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Piaget's Theory of Cognitive Development

A. Knowledge is the product of direct motor behavior in infants.
B. All children pass through a series of universal stages in a fixed order.
1. Sensorimotor
2. Preoperational
3. Concrete operations
4. Formal operations
C. Infants have mental structures called SCHEMES, organized patterns of sensorimotor
D. Two principles underlie the growth in children's schemes:
5. ASSIMILATION is when people understand an experience in terms of their current stage of
cognitive development and way of thinking.
6. ACCOMMODATION is change in existing ways of thinking that occur in response to encounters
with new stimuli or events.
Piaget’s initial stage of cognitive development, can be broken down into six substages.
7. Substage 1: Simple reflexes
a. First month of life
b. Various reflexes determine the infant's interaction with world.
8. Substage 2: First habits and primary circular reactions
c. A CIRCULAR REACTION is an activity that permits the construction of cognitive
schemes through repetition of a chance motor event.
d. One to 4 months of age
e. Primary circular reactions are the infant’s repeating of interesting or enjoyable actions on his
or her own body.
9. Substage 3: Secondary circular reactions
f. Four to 8 months of age
g. Begins to act on world (e.g., shakes rattle)
h. Secondary circular reactions are repeated actions meant to bring about a desirable
consequence on the outside world.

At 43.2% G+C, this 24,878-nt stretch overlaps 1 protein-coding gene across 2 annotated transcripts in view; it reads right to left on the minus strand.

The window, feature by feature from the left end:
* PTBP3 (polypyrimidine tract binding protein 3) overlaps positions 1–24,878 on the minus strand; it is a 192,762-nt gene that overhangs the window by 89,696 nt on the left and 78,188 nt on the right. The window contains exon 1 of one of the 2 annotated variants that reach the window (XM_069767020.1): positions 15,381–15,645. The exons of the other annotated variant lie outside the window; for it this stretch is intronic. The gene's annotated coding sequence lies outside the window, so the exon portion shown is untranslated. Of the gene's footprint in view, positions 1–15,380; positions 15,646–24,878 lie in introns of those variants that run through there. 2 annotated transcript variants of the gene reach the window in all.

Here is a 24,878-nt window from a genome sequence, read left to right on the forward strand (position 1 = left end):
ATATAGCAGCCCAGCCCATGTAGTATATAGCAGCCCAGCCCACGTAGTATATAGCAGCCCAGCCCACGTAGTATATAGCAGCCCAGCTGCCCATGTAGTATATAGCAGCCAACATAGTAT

10. Substage 4: Coordination of secondary circular reactions
i. Eight to 12 months of age
j. Employ GOAL-DIRECTED BEHAVIOR, where several schemes are combined and
coordinated to generate a single act to solve a problem.
k. Beginings of OBJECT PERMANENCE, the realization that people and objects exist even
when they cannot be seen.
11. Substage 5: Tertiary circular reactions
l. Twelve to 18 months of age
m. Tertiary circular reactions are the deliberate variation of actions to bring desirable
12. Substage 6: Beginning of thought
n. Eighteen to 24 months of age
o. Capacity for MENTAL REPRESENTATION, an internal image of a past event or object.
(1) Permits the child to understand causality.
(2) The child gains the ability to use DEFERRED IMITATION, in which
a person who is no longer present is imitated by children who have witnessed a
similar act.
II. INFORMATION PROCESSING APPROACHES identify how individuals take in, use, and store
F. Encoding, Storage, and Retrieval: The Foundations of Information Processing
13. Encoding is the process by which information is initially recorded in a form usable to memory.
14. Storage refers to the maintenance of material saved in memory.
15. Retrieval is the process by which material in memory storage is located, brought into awareness, and
G. MEMORY is the process by which information is initially recorded, stored, and retrieved.
16. Infant's memories improve with age.
17. Research suggests that memory during infancy is initially dependent upon the hippocampus.
18. Research shows INFANTILE AMNESIA, the lack of memory for experiences that occurred prior to
3 years of age.
p. Although memories are stored from early infancy, they cannot be easily retrieved.
H. The Cognitive Neuroscience of Memory
19. There are two separate systems involved in long-term memory.
20. These two systems are explicit and implicit memory.
a. Implicit memory, not consciously aware memories, such as motor skills is the forerunner of
explicit memory